“Every year, in every awards race that tries to pretend like you can put art in a horse race, everybody gets left out,” the actress and activist told Variety on Wednesday. “I want people to start to look at these things for what they are,” she said.
“For some, they’re interested in the accolades because to them it brings commerce and they’re all about the money. [Money] always taints the atmosphere. I want people to know that we’ll keep fighting for worthy people to have access, but the artists involved should know that isn’t how we judge how well we’ve done our work, and how deep our commitment to our work was.”
Woodard was on hand at the New York Ripple of Hope Awards for the Robert F. Kennedy Human Rights Foundation at the Hilton Midtown hotel. On the heels of Alabama’s special election, in which voters chose Democrat Doug Jones over controversial chief justice and Republican Roy Moore, the night certainly felt like a victory in a tough year for the select crowd of activists.
Woodard said she felt emboldened and optimistic after a tumultuous 2017. “I think that sometimes the tendency is to look for quick solutions and sweeping moves. I think it’s a good idea to remind ourselves that changes and progress is constantly in motion and that it requires clear thinking and clarity of purpose so that we’re not acting on emotion,” she said. “Emotion keeps us repeating the same things. We have to focus and make sure we move purposefully forward. That makes me excited.”
Keegan-Michael Key, who quite literally sprinted off the red carpet to make 10 blocks south to appear in the night’s showing of “Meteor Shower” (the show marks his Broadway debut), said he thought artists had a unique opportunity to lead some of the tough conversations happening right now, from race relations to sexual harassment and criminal justice reform.
“The most effective way to show someone’s point of view is by storytelling and I think that is important because if you can watch someone else’s story and learn…and put myself in that protagonist’s shoes,” he explained. And not to miss a comedic beat, he joked, “I have done a lot of work in my career as a comedian where I have been in drag. I would never ask a woman to wear heels, because I wore heels once. I’ve experienced it.”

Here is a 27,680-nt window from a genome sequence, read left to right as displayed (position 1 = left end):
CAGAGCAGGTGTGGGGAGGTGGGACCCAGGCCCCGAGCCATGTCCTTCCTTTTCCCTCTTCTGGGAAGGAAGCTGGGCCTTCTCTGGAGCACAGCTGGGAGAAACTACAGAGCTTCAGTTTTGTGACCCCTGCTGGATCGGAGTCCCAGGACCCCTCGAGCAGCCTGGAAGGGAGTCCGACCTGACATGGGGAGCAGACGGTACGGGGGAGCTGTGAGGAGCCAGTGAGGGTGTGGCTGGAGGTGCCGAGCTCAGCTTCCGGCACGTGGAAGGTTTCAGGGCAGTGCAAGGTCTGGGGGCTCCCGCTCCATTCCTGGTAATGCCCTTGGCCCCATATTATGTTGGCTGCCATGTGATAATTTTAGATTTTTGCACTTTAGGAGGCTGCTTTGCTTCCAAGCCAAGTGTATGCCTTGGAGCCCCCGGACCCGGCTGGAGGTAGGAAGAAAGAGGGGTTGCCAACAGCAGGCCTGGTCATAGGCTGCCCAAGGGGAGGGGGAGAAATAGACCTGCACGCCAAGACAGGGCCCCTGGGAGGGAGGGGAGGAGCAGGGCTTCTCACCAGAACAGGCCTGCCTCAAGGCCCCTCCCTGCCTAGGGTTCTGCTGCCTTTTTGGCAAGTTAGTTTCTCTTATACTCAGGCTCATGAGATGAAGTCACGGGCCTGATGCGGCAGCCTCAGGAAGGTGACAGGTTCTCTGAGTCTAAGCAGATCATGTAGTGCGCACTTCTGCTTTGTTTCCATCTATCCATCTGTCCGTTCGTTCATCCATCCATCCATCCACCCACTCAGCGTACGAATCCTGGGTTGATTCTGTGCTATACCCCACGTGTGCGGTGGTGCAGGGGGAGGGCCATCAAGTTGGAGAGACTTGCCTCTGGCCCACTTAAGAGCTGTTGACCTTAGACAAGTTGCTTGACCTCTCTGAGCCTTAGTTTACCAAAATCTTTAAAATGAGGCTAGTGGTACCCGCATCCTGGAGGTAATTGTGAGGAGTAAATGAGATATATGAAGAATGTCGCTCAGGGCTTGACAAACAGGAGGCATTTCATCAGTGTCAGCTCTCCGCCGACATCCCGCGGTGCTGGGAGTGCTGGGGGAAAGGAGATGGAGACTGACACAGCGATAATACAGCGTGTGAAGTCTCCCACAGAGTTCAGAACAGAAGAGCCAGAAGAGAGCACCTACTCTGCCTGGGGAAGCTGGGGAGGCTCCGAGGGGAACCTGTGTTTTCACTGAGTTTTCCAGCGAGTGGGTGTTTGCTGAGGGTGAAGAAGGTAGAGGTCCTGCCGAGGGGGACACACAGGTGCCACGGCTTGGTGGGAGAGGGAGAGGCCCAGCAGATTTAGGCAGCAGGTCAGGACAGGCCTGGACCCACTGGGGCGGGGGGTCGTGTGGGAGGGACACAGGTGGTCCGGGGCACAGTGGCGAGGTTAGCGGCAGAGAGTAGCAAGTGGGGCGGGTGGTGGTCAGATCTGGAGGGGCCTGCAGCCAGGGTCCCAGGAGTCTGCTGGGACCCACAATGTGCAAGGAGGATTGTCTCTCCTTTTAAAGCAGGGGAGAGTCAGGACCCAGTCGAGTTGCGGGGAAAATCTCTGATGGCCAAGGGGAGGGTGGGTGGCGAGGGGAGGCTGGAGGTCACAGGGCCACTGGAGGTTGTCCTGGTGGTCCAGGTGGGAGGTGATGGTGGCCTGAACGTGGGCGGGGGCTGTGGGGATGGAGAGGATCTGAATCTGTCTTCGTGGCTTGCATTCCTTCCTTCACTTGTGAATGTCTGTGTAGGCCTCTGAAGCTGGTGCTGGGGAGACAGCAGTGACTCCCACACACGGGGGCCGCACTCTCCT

The actor also said he’d wrapped up his voice work as wicked hyena Kamari in Disney’s remake of “The Lion King.” He said the experience was “wonderful” and that “You have to wait until…they put all the images together…but it’s going to look amazing.”
In addition to honoring Chobani CEO Hamdi Ulukaya and Johnson & Johnson CEO Alex Gorsky, the night’s big winner, singer Harry Belafonte, drew praise from the star-studded crowd.
Danny Glover, a board member for the org, said he was on hand to support his friend. “There’s a history of artists as activists in this country,” said Glover. “When artists come out and become activists, they’re following a tradition and it’s wonderful when they know the tradition they’re following in.”
For his part, Belafonte said he hoped his work as an activist would have slowed at this point in his life, but he’d never stop working toward equality and justice. “The path Dr. King led our people and nation to was a horizon with great promise,” he said. “The best of us is still in front of us.”
Also on hand were Whoopi Goldberg, activist and former NFL quarterback Colin Kaepernick, Peter Frampton, Usher, Gloria Steinem, and Tony Bennett. Alec Baldwin served as the master of ceremonies, and closed the evening with a star-studded rendition of Belafonte’s 1985 hit “We Are the World.”